July 29th, 2013
By Bob Relihan, Senior Vice President
We often encourage consumers to think “metaphorically.” In a focus group or interview, metaphors can be powerful. Those who use them open up. They move in new and unexpected directions. Ultimately, the metaphors put us in touch with the unconscious motivations and beliefs of the consumers who create them.
But, the process doesn’t always work. You ask consumers to discuss a particular product, and they say it is “like a golden retriever.” We have all heard the “golden retriever.” The brand makes them feel good, and a golden retriever makes them feel good. This is stale, predictable. We are tempted to say that we have just gotten into a rut of convention. Ask people to name a dog, and most give the golden retriever.
From the perspective of interviewing technique, the problem is deeper and more basic. We have confused metaphor with simile. Not to be over pedantic, but let me define. Both are figures of speech; both are analogies. But, a simile uses like or as in the analogy. In a metaphor, the comparison is implicit.
The difference between an implicit and an explicit analogy is key in dealing with a respondent. When individuals make a conscious, literal comparison, there is no room for serendipity. You can see the wheels turning.
“Let’s see. Brand A makes me feel good. OK. What else makes me feel good? Golden retrievers make me feel good. So, Brand A is like a golden retriever.”
She has added nothing, and you have learned nothing. She might as well have told you directly that Brand A made her feel good. When consumers switch to “simile mode” they make a simple literal translation. There is no expansion; nothing is in touch with their motivations.
So, how can we encourage more genuine metaphorical thinking?
- Use creative, projective exercises. Have your consumers draw pictures or cartoons. Create a category family. Write a brand obituary. Describe how a brand smells (even if the product has no smell). Do anything that confuses the terms of the explicit analogy the consumer might want to create between her emotions and that brand or product in which you are interested. You can do this by always shifting among senses. If you are interested in the taste of a product, talk about its color. If you want to understand the impact of a product’s color, discuss its aroma.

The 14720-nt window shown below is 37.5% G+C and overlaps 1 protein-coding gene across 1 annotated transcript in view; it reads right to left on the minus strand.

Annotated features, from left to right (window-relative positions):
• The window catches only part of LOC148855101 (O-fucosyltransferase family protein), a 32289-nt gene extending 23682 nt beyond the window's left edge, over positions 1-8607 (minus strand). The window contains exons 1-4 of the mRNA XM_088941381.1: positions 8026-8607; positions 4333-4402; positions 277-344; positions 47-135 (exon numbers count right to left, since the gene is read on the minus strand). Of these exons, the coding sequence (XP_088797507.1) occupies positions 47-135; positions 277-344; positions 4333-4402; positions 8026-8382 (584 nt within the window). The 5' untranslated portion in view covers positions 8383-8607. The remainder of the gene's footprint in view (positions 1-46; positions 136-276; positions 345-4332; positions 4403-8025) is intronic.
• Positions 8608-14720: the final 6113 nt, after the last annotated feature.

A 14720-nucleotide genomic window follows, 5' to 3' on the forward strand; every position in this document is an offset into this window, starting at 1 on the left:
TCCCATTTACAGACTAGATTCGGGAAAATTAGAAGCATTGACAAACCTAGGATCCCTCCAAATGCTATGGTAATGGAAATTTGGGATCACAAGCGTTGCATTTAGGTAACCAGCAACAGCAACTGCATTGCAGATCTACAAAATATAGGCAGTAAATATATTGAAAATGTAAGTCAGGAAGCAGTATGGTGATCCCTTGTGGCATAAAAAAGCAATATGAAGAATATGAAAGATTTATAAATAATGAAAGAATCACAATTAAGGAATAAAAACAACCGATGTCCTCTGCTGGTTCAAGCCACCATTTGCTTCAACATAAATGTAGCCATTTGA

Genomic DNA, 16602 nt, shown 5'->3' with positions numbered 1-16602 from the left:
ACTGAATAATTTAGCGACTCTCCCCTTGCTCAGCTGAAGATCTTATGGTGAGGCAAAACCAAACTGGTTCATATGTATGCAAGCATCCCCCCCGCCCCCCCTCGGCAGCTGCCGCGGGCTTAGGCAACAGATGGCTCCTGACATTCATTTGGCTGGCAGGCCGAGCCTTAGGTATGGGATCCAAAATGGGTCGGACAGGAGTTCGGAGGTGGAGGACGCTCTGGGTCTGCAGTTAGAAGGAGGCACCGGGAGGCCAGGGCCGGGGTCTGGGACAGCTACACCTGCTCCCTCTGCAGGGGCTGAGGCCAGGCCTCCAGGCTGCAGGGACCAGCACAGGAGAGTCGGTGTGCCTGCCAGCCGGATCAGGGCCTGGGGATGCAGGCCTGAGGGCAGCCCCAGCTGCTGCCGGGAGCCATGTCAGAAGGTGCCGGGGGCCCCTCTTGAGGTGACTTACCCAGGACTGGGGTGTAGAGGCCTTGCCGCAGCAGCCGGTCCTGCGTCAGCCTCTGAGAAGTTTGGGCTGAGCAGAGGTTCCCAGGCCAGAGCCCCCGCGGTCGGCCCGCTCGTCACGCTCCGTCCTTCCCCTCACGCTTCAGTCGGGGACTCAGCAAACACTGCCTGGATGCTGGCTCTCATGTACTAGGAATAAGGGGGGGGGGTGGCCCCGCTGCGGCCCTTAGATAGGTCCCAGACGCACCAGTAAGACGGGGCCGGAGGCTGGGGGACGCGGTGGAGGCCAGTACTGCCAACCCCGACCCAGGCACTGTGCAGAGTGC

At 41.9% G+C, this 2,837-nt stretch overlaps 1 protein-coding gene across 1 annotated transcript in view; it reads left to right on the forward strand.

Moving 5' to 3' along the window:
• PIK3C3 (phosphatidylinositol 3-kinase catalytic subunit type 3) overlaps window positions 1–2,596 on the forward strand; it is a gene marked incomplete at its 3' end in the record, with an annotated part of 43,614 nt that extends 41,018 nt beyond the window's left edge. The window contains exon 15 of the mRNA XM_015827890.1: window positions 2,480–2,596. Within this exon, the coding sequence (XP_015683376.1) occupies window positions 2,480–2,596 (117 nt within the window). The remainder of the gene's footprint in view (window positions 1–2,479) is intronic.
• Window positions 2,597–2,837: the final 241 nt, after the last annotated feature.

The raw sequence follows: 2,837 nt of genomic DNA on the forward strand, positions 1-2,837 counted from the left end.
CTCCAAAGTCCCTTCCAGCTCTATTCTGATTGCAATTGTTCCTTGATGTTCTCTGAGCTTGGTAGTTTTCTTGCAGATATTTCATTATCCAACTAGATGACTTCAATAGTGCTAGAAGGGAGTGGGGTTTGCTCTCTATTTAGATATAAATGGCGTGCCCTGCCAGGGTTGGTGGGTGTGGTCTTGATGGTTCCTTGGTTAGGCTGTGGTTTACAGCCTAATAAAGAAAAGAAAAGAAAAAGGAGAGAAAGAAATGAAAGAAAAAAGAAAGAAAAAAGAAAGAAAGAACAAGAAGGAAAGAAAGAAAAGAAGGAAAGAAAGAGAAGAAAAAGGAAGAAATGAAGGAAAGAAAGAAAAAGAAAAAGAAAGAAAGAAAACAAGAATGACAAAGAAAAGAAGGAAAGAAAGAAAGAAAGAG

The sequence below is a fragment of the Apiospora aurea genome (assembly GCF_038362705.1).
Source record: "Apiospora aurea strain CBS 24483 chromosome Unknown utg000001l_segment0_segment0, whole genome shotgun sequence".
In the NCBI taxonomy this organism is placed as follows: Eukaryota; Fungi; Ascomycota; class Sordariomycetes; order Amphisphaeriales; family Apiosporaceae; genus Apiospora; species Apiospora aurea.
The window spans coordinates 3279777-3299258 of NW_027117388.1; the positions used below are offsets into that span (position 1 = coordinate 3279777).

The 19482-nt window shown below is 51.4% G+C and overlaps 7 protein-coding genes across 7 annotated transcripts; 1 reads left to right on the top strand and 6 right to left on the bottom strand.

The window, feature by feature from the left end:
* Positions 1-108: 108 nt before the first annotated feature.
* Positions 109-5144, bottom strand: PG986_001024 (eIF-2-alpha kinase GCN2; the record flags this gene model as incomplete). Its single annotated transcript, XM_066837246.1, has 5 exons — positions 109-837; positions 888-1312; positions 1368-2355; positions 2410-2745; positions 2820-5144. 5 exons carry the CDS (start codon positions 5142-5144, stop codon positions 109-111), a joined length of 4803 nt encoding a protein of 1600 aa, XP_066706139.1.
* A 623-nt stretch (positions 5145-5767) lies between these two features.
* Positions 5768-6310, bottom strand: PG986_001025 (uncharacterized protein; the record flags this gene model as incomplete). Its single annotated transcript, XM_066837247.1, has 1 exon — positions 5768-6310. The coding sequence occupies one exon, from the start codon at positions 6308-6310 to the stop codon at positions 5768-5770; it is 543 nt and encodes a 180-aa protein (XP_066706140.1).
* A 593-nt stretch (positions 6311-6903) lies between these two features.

- Focus on the metaphor’s vehicle. Traditional rhetorical theory distinguishes between the “tenor” and the “vehicle” of a metaphor. The tenor is the object or concept in which you are interested. The vehicle is what is compared to it. For example, in the opening of Dante’s Divine Comedy, a life in error is the tenor described by analogy to a dark forest, the vehicle. If you have the consumer focus solely on the vehicle–the golden retriever in our initial example of a simile–and discuss only the vehicle–what it means, how it looks, how it feels–you will break the conscious connection the consumers might want to make between the tenor and the vehicle. In discussing just the vehicle, she will reveal her subconscious associations with the tenor.